by Farren Wyner, 4th Grade Teacher
When I was in school, my pre-adolescent mind equated these words with Shakespeare: Inaccessible, unrelatable, and nauseatingly dull. As students, we listened to the teacher’s overview of a particular play, mindlessly read the assigned text, maybe performed a few scenes, and then responded to comprehension questions. My worksheet questions reflected minimal comprehension, and after that worksheet was turned in, Shakespeare and his seriously-uncool, ruffled neck collar were forgotten. All plays jumbled into one and Shakespeare had zero impact on my life or worldview. Maybe your relationship with Shakespeare in school years ago was similar. Granted, educators then didn’t have as many of the teaching resources available today.
Today, teachers can accompany their students as actors on stage at The Globe Theater in London on a virtual tour and read aloud from beautifully-illustrated picture books of adapted plays. Online, we can walk in Shakespeare’s footsteps through his childhood home in Stratford-upon-Avon and watch powerful acting from the Royal Shakespeare Company. With graphic organizers and plays now modified and published for different reading levels, young children comprehend Shakespeare’s work and may recreate scenes with puppets, laugh over Shakespeare Mad Libs, or make text-to-self comparisons that connect them meaningfully to the characters. Here in Boulder County, elementary students from several schools, including Friends School, work with the Colorado Shakespeare Festival at the University of Colorado, participate in voice and acting coaching from professional teaching artists, and ultimately perform a play together on stage!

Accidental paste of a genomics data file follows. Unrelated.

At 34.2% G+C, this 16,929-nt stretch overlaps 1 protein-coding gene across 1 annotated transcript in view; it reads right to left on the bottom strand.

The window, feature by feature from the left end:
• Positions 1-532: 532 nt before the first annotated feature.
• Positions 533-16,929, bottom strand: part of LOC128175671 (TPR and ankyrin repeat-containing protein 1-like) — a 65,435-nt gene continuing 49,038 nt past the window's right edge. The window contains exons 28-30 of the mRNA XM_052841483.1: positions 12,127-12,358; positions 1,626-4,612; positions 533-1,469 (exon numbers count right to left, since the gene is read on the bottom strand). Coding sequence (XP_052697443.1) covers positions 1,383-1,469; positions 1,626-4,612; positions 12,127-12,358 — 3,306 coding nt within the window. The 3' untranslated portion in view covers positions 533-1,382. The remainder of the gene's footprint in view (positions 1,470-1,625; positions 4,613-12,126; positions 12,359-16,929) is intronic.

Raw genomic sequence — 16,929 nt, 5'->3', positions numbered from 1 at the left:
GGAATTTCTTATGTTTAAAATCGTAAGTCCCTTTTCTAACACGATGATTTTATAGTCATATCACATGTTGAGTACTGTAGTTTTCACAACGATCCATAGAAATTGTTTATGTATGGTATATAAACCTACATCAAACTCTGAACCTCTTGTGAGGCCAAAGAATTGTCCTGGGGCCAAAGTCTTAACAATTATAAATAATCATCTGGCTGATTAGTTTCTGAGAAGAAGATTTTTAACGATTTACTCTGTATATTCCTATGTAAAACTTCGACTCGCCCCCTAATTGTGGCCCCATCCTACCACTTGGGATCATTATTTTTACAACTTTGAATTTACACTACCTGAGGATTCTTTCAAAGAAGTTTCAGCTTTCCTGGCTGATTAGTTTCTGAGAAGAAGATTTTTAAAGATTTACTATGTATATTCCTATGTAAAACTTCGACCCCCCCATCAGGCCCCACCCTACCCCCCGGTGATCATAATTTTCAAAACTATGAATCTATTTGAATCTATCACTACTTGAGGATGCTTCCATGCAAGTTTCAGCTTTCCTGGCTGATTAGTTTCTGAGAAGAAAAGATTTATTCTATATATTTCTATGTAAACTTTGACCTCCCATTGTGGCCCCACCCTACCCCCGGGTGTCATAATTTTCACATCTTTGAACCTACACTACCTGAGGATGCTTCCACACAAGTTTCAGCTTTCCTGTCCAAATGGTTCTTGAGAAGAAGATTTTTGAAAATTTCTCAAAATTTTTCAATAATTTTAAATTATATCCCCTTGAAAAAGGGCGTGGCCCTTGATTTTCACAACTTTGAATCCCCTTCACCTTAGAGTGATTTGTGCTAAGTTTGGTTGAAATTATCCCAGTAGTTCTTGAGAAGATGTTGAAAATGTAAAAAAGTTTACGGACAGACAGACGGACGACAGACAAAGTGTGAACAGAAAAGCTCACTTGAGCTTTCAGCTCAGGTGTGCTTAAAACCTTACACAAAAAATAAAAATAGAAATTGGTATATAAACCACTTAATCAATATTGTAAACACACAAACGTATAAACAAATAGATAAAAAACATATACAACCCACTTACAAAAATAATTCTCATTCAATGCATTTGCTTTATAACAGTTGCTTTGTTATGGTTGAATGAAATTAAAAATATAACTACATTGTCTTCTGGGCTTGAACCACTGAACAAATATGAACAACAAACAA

This program is a Spring tradition for 4th graders at Friends School. My 4th graders and I have been immersed in Shakespeare’s work and are genuinely enjoying ourselves. And while we’re unable to perform on stage this year for our friends and families due to COVID-19, we’re completely hooked! 4th grade students have delved into the flowery love and tragedy of “Romeo and Juliet,” debated the mortifying, heinous crimes of Lord and Lady Macbeth in “Macbeth,” and explored love versus infatuation through “Midsummer Night’s Dream.” We’ve re-written scenes as comics and explored iambic pentameter, simulating the rhythm and energy of the sounds by galloping around and feeling our heartbeats. We’ve laughed and traded Shakespearean insults and compliments (“Thou art a sugared, fair-faced, wafer-cake!”) and rewritten scenes as text messages:
I now understand how transformative and impactful Shakespeare’s work is for our lives, and sharing his gifts with my students has been one of the highlights of this school year. Indeed, these 4th graders have a better idea of where Scotland is, they can now include similes and metaphors into their creative writing pieces, and they’ve learned about power-hungry kings. Those skills are important, no doubt, but Shakespeare shows us so much more. He shows us language that blinds us with its brilliance (“Double, double toil and trouble; Fire burn, and cauldron bubble!”), that poor choices and guilt can haunt us, how love can bridge even centuries-old hatred, and that we can be foolish like a human with a donkey head. In short, Shakespeare teaches us about ourselves. Inaccessible, unrelatable, and nauseatingly dull? Not anymore!